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Thursday, February 17, 2005

Colors: Yellow

Yellow is the color of gold. Sulphur is yellow. It is the color of butter and the spreads which replace it. It is the color of the sun. (The color of stars indicates something about their physical states.) Even though the sun is yellow, sunlight can be separated into all the colors of the rainbow.

I found only four uses of yellow in the Bible. Three of them are from Leviticus 13:30-36, which describes how to diagnose a person with a serious skin disease. (Look for yellow hair) The other reference compares the worshipper to the gold-colored feathers of a dove.

Here's the Wikipedia article on yellow.

Many flowers are yellow. Not only are flowers yellow, but most or all pollen is yellow. Yellow is, thus, associated with spring. The daffodils/jonquils/whatever you call them are in bloom here as I write. (Common names for living things are fine, but not everybody uses the same one for the same thing. That's why scientific names are important.)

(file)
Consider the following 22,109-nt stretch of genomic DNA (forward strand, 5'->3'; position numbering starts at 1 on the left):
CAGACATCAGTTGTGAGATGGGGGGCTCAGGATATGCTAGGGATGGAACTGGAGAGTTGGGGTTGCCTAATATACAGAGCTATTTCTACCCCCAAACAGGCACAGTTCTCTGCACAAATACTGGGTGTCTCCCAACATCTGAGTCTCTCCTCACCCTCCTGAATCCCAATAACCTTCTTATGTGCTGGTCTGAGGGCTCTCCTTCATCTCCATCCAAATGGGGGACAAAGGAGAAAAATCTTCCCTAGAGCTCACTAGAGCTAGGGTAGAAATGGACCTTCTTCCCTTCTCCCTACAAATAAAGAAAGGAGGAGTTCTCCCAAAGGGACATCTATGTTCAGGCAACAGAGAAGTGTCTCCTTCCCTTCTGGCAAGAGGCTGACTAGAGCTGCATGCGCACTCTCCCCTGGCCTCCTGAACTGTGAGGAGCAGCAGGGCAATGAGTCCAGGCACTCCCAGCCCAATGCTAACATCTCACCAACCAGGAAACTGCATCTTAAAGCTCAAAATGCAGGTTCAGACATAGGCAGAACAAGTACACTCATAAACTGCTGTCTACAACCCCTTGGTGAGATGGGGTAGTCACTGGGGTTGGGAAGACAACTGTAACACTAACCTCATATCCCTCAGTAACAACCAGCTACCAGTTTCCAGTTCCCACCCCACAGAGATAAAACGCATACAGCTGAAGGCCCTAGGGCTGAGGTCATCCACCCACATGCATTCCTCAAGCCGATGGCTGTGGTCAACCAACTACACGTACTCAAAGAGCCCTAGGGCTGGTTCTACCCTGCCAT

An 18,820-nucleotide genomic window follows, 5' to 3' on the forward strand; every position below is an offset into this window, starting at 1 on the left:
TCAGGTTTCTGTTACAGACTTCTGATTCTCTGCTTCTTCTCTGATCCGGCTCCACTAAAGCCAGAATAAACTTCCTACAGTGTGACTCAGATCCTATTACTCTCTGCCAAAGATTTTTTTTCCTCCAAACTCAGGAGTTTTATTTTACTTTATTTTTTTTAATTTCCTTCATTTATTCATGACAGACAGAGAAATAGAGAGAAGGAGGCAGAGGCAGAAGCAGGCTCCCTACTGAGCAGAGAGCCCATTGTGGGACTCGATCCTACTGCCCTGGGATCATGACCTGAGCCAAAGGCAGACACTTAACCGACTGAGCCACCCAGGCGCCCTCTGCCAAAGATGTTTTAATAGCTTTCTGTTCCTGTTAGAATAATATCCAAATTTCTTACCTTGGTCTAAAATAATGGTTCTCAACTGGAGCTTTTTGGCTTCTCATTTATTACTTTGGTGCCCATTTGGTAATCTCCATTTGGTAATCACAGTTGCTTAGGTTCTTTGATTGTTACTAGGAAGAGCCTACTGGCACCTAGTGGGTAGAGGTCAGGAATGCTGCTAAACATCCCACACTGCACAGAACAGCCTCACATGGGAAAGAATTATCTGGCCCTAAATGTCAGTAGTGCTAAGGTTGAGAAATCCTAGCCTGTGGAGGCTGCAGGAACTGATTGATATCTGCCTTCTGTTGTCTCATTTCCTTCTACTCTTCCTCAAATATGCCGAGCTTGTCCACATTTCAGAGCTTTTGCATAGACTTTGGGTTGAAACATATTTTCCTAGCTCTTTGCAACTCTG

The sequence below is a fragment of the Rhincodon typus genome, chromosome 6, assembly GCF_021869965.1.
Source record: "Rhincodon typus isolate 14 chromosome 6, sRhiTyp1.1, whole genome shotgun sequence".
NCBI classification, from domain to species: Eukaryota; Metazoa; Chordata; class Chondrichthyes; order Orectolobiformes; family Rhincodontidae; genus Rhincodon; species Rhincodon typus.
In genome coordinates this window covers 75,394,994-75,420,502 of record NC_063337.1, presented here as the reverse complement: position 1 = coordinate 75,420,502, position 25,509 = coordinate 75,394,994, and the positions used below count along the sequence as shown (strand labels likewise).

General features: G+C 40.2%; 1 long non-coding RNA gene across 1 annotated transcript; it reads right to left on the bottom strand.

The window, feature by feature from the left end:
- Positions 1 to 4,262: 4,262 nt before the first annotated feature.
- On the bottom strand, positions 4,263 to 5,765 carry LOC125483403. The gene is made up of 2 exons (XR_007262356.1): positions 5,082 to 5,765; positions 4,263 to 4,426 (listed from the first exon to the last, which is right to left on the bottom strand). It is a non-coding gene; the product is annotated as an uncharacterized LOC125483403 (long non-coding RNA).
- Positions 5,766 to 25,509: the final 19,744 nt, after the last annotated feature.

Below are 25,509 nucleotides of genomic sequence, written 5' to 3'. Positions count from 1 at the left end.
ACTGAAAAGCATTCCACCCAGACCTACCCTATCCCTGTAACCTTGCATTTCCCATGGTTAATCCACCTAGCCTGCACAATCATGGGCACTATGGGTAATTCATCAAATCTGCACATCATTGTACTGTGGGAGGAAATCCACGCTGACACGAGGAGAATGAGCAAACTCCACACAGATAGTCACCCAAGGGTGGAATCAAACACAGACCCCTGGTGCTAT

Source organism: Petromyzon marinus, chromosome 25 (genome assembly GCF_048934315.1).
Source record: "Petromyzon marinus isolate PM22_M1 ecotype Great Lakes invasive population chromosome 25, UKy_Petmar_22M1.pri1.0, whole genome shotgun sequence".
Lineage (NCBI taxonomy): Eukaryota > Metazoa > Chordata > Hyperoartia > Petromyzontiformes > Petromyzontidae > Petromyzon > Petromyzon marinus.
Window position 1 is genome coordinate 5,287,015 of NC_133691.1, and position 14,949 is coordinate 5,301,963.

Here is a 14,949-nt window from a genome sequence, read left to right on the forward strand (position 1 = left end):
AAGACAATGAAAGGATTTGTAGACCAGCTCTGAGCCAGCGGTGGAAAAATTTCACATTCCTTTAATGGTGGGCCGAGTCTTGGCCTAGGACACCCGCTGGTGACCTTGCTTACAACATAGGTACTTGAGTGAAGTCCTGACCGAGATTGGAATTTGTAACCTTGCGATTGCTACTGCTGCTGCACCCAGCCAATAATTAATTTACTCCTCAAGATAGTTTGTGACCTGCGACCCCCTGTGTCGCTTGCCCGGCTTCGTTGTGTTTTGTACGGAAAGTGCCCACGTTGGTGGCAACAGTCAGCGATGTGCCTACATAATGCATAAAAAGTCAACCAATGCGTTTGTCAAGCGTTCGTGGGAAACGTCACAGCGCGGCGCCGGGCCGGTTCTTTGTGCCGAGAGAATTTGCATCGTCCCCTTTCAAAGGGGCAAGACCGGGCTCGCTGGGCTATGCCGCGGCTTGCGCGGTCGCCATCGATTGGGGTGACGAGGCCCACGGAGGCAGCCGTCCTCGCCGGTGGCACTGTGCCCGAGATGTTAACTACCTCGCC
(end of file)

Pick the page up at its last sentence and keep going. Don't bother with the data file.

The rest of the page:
Yellow tends to disappear, at least against a white background. Here's the color I decided to use for this post: yellow. Even that isn't very clear on the white background I am typing on. This color: yellow (Which, to me, is a true yellow. Whoops! I know, there isn't any such thing.) is almost invisible. There's a lesson in there, I guess. Generally, I shouldn't try to stand out, but to blend in.

Yellow has some negative connotations. It's the color of caution lights. It's the color of cowardice. But, as in daffodils, the sun, and butter, it has positive connotations, too. Let's not forget the school bus. Is that negative or positive? Positive, I hope.

Go out and look at the sun. Carefully. Don't look directly at it.

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